Impact magazine's November 2013 issue features an article about the work Radiologists without Borders and Hologic are doing in Honduras and Tanzania. The original article can be viewed here: RWB Impact Magazine 112013
The article from Impact magazine is reproduced below:
Breast cancer affects women throughout the world, in both developed and developing countries. In underdeveloped countries, such as Honduras and Tanzania, the lack of screening programs means the majority of breast cancers are diagnosed in very late stages. Yet early detection remains the key to improved outcomes and survival, which is why Dr. Tariq Gill, Director of Radiologists Without Borders, is partnering with Hologic to bring much needed mammography equipment and life-saving screening exams to the women of Honduras and Tanzania.
Dr. Gill founded Radiologists Without Borders, a non-profit volunteer organization based in Florida, to provide people in underserved countries access to life-saving diagnostic imaging, training and support. Radiologists Without Borders motto says it all, “Saving Lives, One Image at a Time.”
In 2009, Dr. Gill met the Chairman of Radiology at Hospital Escuela, the teaching hospital for the University of Honduras School of Medicine—the only public hospital in Honduras. At the time, only private hospitals in Honduras had mammography equipment, and only well-to-do patients had access. Prior to the meeting, Hologic had donated two mammography units to Hospital Escuela, but the hospital did not have radiologists trained to read the cases. Working with Radiologists Without Borders, the hospital developed and implemented the first public breast cancer screening program in Honduras.
“The response to this equipment is awesome; words alone cannot describe it. You have to be there to see the difference it has made,” states Dr. Gill.
With the help of Radiologists Without Borders and Hologic, the Hospital Escuela has expanded from a single X-ray machine and ultrasound to a full-fledged imaging department with two mammography units, two CT scans, an angiography suite, new ultrasound equipment, as well as MRI capabilities. In addition, the hospital has established a joint residency program with the University of Honduras and Albany Medical Center in New York.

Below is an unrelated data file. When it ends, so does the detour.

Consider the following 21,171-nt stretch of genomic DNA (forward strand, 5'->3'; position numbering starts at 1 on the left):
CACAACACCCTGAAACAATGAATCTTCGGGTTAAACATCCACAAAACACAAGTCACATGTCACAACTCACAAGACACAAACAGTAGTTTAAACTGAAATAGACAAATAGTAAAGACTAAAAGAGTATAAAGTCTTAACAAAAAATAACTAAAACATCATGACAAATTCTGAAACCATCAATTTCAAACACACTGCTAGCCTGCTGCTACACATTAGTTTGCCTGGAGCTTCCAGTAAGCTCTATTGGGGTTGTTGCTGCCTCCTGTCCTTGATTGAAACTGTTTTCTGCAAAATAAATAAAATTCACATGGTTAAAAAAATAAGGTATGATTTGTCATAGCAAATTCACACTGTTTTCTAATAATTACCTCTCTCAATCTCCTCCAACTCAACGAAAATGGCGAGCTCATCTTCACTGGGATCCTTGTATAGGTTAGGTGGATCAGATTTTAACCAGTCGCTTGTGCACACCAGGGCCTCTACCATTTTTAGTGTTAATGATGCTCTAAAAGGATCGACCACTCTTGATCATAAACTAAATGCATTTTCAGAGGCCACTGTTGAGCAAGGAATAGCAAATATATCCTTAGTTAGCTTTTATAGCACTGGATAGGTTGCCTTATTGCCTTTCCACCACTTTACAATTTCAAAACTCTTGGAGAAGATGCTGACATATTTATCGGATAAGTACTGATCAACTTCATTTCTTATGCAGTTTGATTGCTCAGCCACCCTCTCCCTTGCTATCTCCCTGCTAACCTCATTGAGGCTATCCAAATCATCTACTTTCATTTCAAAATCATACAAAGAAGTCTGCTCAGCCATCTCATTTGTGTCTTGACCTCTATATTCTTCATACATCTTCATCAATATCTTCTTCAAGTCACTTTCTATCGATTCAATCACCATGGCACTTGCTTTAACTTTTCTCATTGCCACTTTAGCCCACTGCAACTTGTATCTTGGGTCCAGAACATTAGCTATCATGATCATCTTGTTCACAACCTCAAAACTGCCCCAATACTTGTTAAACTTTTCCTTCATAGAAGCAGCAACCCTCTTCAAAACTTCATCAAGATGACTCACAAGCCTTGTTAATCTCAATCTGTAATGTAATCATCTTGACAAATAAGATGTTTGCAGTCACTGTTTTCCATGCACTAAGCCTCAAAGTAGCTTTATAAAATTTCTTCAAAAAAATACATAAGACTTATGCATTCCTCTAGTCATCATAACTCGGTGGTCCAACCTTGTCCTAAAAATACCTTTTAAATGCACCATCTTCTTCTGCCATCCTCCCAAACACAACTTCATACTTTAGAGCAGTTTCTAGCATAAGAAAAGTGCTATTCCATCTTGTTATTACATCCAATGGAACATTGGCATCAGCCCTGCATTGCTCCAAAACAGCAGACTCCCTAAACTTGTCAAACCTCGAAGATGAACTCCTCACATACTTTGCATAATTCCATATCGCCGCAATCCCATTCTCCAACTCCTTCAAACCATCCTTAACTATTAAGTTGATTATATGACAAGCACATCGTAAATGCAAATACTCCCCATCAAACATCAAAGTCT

Radiologists Without Borders is also working to bring breast screening programs to Tanzania. The organization has been providing services in Tanzania since 2009, but the country did not have any breast screening programs for the general public until 2012, when Hologic donated two mammography systems to Muhimbili University of Health and Allied Sciences, a teaching hospital located in the capital city of Dar es Salaam. Today, the University hospital provides the country’s only breast cancer screening program.
In partnership with Muhimbili University and Lourdes Hospital in New York, Radiologists Without Borders brought Tanzanian doctors to New York for three weeks of intensive training on the latest mammography equipment and techniques. “We established the partnership between the University and Lourdes Hospital to train radiologists and technicians on how to establish and maintain a breast screening program,” Dr. Gill explains. “They learn up-to-date strategies on breast cancer prevention and early detection, as well as diagnosis and treatment options.”
The goal isn’t to be content with just one public mammography site; Radiologists Without Borders wants to expand breast screening programs throughout Tanzania. One of the technicians trained in New York now works for the Ministry of Health in Tanzania and is responsible for developing breast screening programs throughout the country. In addition, Hologic donated a third mammography system, the country’s first 2D system, which will become part of the residency program at the University. This will enable the hospital to move the two existing systems to clinics outside of the city.
“We’re very proud of what has been accomplished thus far,” concludes Dr. Gill. “Hologic’s donations are providing the foundation for the first public breast screening programs in Honduras and Tanzania.”
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